The first thing to notice here is obviously the two large transformers. These each service three of the six +12v rails inside the unit making the 1000CM one of very few dual transformer designs we've had the opportunity of reviewing. Over to the left of these and hidden beneath an angled black heatsink is yet another transformer, only smaller and responsible for powering the +5vSB rail.
Two DC-DC daughter-boards positioned right at the edge of the PCB are responsible for stepping down the main +12v output into +3.3v and +5v outputs for the rest of the rails. It has to be said that these don't look quite as impressive as those used on some other high-end units (such as the HX850w) which also feature several solid state capacitors. Also in the image above-right we can see the mains filtering circuit which consists mainly of a ferrite inductor.
A single, fairly small capacitor manufactured by Taiwanese company Teapo with specs 420v / 560uF / 85c has been installed on the primary side of the unit. Over on the secondary side I had absolutely no joy identifying the origin of the capacitors, but at the very least from the pictures we can see that they are rated at 105c. In all honesty the quantity of (or lack of) caps inside the unit is a tad on the worrying side, but obviously we'll find out exactly how it performs over on the next page.
Although the label would have you believe that the installed fan is manufactured by HEC, the model number DFS132512H actually relates to a model manufactured by Young Lin Tech. Even more interesting is that this fan isn't 14cm in size as indicated in all of HEC's specifications, it's actually 13.5cm just like most other recent PSU's. The rest of the specs are as follows:
• Weight: 175
• Size (mm): 135x135x25
• Blades: 7
• Noise Output: 36 dBA
• Airflow (CFM): 91.16cfm (154.98 m³/h)
• Power: 3 Watt (0.25A)
Now on to the testing!
HEC Compucase Cougar 1000CM Modular PSU Page: 4
Simulated Load Testing
To provide accurate and consistent results in all of our PSU testing, Overclock3D uses professional grade DC electronic load equipment capable of placing a sustained load of 3690w across a total of six rails (including +5vsb and -12v) on the PSU! This is achieved by using a combination of SunMoon and Analogic electronic load equipment which allow us to adjust amperage loads in increments as small as 0.01A while also measuring voltage and wattage readings on-screen.
During today's tests, we will be placing the Cougar 1000CM under 25%, 50%, 75% and 100% load levels inside a hot box regulated to a temperature of around 50°C. Additional 'Cross Load' and a 'Max Load' tests will also be performed under these conditions to simulate how the PSU reacts to heavily uneven loads as well as running above its specified output.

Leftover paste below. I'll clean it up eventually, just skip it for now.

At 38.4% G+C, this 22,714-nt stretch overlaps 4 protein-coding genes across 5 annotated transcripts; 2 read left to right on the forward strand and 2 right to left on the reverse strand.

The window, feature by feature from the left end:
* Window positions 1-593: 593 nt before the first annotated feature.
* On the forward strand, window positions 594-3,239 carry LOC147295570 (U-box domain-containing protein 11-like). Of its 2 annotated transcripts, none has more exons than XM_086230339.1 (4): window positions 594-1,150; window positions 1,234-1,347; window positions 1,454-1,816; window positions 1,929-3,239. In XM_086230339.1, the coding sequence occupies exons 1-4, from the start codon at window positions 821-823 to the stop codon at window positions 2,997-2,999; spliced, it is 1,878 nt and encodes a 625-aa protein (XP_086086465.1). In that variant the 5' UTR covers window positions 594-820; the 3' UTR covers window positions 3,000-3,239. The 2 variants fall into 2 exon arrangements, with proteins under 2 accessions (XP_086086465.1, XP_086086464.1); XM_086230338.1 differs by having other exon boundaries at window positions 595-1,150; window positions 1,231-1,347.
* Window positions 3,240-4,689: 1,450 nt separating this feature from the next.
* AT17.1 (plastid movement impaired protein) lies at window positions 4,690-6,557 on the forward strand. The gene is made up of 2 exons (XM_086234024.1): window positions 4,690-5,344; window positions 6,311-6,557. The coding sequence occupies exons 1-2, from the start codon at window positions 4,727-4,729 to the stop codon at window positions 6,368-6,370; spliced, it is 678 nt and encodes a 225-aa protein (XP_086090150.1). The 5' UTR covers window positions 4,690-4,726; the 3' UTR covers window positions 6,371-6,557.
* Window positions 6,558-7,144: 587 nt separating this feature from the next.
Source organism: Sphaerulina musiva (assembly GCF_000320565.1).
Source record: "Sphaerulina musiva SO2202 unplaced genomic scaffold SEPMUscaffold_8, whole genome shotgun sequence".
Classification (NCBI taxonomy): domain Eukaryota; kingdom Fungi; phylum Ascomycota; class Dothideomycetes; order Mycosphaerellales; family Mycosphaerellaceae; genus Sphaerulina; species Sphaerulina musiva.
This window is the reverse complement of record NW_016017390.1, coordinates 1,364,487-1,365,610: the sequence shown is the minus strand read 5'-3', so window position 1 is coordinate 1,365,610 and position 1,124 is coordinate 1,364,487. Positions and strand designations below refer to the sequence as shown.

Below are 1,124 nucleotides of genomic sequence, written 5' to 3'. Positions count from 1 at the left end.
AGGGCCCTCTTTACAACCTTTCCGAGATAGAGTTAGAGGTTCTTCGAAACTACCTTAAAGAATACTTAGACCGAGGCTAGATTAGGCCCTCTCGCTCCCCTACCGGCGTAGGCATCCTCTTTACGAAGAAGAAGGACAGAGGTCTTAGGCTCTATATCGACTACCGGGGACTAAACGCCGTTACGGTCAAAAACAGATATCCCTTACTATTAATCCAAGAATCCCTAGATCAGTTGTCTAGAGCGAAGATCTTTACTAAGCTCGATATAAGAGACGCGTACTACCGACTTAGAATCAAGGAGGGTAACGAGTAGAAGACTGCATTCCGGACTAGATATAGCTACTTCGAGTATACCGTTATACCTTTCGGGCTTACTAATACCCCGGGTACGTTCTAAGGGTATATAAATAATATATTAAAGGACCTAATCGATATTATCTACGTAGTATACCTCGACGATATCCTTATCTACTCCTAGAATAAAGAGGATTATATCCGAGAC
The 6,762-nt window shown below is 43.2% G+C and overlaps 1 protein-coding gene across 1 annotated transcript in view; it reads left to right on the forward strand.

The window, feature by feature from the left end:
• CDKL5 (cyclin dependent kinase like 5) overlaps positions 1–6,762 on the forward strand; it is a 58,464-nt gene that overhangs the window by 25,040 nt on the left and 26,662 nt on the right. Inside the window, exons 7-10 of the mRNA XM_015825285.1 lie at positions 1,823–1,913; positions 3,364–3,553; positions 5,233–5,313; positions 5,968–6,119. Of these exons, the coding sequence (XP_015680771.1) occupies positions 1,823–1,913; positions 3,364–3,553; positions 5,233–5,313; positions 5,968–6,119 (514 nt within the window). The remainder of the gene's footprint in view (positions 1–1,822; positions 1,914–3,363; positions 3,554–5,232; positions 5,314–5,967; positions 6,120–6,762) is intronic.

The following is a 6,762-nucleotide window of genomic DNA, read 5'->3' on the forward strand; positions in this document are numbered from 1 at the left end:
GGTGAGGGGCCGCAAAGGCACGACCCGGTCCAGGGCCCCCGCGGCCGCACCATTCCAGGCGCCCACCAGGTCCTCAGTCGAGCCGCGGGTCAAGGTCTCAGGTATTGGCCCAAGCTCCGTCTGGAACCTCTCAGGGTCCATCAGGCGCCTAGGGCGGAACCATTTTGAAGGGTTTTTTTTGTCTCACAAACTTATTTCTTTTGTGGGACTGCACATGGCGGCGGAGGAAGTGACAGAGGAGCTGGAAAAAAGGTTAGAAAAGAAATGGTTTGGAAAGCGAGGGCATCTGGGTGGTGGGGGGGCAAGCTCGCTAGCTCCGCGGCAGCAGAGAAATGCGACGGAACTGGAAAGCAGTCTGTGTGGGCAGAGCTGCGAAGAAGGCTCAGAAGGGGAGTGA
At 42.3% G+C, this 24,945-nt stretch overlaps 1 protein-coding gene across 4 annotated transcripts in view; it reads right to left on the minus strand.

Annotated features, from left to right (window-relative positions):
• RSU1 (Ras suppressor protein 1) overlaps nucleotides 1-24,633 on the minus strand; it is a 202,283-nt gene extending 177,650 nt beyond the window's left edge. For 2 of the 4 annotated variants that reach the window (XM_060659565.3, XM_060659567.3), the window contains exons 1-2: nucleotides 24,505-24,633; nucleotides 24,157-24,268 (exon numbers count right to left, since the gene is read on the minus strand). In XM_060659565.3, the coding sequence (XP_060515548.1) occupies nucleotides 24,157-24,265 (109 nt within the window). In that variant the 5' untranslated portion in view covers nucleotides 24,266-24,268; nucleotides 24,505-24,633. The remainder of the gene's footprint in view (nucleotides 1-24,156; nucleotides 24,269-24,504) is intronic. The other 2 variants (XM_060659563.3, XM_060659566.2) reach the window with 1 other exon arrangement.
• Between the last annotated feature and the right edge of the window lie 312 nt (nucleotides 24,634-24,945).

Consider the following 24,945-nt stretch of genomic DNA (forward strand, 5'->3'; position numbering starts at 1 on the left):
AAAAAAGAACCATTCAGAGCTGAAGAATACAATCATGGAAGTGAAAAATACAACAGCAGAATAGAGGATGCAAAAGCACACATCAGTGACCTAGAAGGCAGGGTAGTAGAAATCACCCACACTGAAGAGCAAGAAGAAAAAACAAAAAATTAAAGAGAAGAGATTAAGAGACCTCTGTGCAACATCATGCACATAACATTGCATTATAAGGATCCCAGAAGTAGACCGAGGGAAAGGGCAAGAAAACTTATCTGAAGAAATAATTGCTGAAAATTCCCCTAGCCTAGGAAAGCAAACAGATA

HEC Compucase Cougar 1000CM Results @ 50°C
| || +3.3v || +5.0v || +12v || +5vSB || -12v || AC Watts / |
| Efficiency || Intake / |
| Δ Temp |
|Test 1 |
|5.25A ||5.25A ||16.75A || 1.00A || 0.20A || 288w / |
| 88.54% ||50.8°C / |
|3.36v ||5.03v ||12.10v ||5.04v || -12.07v |
|Test 2 |
|10.50A ||10.50A ||33.50A ||2.00A || 0.40A || 563w / |
| 89.87% || 50.2°C / |
|3.31v || |
|12.04v ||4.96v || -12.08v |
|Test 3 |
|15.75A ||15.75A ||50.25A ||3.00A || 0.60A || 851w / |
| 89.18% ||53.2C / |
|3.22v ||4.90v ||11.84v ||4.89v ||-12.11v |
|Test 4 |
|21.00A ||21.00A ||67.00A ||4.00A ||0.80A ||1155w / |
|86.49% || 50.3°C / |
|3.21v ||4.81v ||11.70v ||4.83v ||-12.12v |
|Test 5 |
|21.00A ||21.00A ||1.00A ||0.00A ||0.00A || 233w / |
|79.39% ||50.6°C / |
|1.0 °C |
|3.32v ||4.93v ||12.16v ||5.06v ||-12.09v |
|Test 6 |
| 1.00A || 1.00A || 77.00A || 0.00A || 0.00A ||1069w / |
|89.61% || 53.0°C / |
| 13.0°C |
|3.32v ||4.98v ||11.94v ||5.03v ||-12.12v |
|Test 7 |
| 21.00A || 21.00A ||70.00A || 4.00A || 0.80A ||1257w / |
|82.02% || 53.3°C / |
| 23.8°C |
|3.22v ||4.82v ||11.70v ||4.82v ||-12.12v |
HEC Compucase Cougar 1000CM Performance Overview
| +3.3v Diff. |
| +5.0v Diff. |
| +12v Diff. |
|Avg Effic. |
|Noise Rating |
|-4.46% || -4.37% ||-3.30% ||88.52% ||Low |
Starting off with the performance overview chart which shows the fluctuation in voltage between Test 1 and Test 4 results, we can see that the Cougar 1000CM manages fairly reasonable voltage stability with less than 5% fluctuation between idle and load on the +3.3v and +5v rails. The +12v rail rail also performs reasonably well with 3.30% fluctuation between Test 1 and Test4. However, when comparing these results to other PSU's tested recently the Cougar 1000CM doesn't quite make it into our top 10. PSU's such as the Corsair HX850w and PCP&C Silencer 910w have shown to be capable of less than 1% fluctuation on the +12v rails and around 2% on the +3.3v and +5v rails, offering much tighter voltages between idle and load.
During the cross-load tests 6 & 7 the Cougar copes surprisingly well with no out-of -check voltages at all. Only the efficiency takes a nose-dive during test 5, dropping to just under 80%. This is a fairly surprising result considering the average results from the other tests so far, but very few PSU's pass these tests so the Cougar deserves a few points here at least.